Barnett was hailed by the media in 1933 as the "The New Negro Woman" after she played a widowed housewife in "Gold Diggers of 1933," because up to then black actors had been relegated to roles as domestic servants, the Chicago Sun-Times reported Sunday.
In "Flying Down to Rio," which in 1933 paired Fred Astaire and Ginger Rogers for the first time, Barnett sang the Oscar-nominated "The Carioca."
In 1942, she played "Bess" in the Broadway revival of George Gershwin's "Porgy and Bess."
Later she held prominent roles National Council of Negro Women, the Chicago Lyric Opera, the Field Museum and the DuSable Museum.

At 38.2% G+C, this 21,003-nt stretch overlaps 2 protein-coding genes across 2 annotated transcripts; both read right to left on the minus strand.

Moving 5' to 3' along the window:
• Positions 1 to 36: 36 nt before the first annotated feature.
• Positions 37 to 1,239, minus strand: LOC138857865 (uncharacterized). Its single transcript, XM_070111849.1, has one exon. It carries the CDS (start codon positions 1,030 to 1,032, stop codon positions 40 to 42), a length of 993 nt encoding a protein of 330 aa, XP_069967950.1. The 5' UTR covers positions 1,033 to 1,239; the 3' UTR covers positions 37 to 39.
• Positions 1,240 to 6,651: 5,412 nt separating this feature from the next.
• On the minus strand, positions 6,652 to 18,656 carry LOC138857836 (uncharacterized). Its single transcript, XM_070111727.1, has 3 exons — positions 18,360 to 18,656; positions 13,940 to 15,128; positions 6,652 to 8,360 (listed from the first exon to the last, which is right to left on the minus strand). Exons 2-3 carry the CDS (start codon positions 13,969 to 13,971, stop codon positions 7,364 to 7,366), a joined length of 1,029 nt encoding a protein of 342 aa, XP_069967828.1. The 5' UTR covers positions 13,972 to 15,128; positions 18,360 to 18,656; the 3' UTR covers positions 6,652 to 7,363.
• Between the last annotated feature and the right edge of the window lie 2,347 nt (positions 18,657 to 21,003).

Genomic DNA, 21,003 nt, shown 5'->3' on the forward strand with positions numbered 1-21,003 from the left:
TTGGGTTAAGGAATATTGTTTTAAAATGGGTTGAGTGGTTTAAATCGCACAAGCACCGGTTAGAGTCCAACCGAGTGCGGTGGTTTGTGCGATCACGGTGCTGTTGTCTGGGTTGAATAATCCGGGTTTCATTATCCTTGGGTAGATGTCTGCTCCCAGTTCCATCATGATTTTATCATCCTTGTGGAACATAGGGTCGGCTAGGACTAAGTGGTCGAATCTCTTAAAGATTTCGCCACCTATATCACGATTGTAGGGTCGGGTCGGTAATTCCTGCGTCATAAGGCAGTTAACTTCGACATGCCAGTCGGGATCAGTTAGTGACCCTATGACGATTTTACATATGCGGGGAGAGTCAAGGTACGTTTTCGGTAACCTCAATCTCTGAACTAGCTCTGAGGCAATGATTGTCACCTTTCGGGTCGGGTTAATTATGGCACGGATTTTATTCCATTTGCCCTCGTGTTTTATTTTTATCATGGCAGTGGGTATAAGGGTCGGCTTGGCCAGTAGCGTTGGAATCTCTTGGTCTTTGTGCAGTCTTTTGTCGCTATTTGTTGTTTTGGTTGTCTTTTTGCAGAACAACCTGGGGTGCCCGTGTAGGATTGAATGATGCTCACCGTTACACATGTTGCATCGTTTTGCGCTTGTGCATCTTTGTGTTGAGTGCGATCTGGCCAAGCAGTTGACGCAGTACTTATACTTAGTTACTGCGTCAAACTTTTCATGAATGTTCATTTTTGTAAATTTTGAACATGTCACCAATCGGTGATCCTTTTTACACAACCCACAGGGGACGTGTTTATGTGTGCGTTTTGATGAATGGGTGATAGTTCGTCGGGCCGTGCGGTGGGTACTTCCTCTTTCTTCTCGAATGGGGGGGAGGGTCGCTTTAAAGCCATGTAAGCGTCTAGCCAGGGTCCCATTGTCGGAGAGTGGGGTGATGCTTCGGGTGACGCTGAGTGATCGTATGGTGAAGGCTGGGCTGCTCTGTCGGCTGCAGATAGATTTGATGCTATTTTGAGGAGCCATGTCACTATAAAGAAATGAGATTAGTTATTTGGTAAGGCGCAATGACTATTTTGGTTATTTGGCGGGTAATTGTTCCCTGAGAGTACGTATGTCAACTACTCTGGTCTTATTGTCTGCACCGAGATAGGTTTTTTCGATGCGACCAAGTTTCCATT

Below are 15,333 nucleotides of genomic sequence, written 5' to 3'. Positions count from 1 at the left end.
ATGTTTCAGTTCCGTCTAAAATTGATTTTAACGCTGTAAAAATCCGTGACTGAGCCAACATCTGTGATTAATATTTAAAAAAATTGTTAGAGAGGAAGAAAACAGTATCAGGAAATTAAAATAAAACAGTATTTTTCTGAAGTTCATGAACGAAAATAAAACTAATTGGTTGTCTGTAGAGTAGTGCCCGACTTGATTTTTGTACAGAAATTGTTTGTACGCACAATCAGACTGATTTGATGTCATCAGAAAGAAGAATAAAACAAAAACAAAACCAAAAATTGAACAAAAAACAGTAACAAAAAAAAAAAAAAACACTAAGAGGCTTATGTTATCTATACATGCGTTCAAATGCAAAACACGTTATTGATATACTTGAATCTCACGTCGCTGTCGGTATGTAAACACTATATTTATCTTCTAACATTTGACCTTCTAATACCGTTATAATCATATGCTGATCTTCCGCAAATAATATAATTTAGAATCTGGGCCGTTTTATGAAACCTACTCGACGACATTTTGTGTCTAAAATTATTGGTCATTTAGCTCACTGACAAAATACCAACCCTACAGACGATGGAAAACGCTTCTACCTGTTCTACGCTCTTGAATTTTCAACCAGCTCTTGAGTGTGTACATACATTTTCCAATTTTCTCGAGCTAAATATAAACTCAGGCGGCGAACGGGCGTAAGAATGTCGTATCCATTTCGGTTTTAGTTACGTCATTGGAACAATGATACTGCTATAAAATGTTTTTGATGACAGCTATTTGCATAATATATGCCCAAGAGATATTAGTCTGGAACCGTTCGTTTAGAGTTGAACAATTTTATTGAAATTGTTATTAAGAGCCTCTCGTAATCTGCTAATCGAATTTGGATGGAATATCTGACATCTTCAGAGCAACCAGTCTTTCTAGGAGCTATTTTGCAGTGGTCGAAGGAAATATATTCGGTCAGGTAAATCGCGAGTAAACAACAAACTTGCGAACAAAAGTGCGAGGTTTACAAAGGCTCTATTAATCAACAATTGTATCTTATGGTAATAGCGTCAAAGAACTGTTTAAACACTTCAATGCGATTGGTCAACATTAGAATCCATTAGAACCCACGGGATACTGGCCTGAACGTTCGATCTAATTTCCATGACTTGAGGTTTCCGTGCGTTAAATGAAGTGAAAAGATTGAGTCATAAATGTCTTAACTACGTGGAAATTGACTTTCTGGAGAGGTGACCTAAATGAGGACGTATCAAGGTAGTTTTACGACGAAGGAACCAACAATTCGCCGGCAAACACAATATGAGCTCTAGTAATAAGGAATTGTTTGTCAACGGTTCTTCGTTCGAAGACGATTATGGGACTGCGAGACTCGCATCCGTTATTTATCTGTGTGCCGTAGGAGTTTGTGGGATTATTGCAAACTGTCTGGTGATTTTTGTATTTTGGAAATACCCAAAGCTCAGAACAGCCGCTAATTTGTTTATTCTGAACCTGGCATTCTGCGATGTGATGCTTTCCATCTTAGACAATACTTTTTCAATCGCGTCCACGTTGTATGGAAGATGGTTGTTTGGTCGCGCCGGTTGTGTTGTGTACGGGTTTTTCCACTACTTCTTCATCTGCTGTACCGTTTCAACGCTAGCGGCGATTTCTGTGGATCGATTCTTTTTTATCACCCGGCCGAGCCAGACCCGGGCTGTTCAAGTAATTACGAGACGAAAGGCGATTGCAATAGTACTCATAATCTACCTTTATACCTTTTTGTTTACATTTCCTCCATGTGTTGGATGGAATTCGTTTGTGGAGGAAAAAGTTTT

Born Nov. 5, 1901, in Weimer, Texas, she was the only child of the Rev. Freeman F. Moten and Ida Mae Norman.
She married at age 17 and had three children, but later divorced. In 1934, she married Claude Barnett, head of the Associated Negro Press who died in 1967.
Barnett is survived by her 83-year-old daughter, Sue Ish, five grandchildren and three great-grandchildren. Barnett, who died Friday, requested no funeral be held.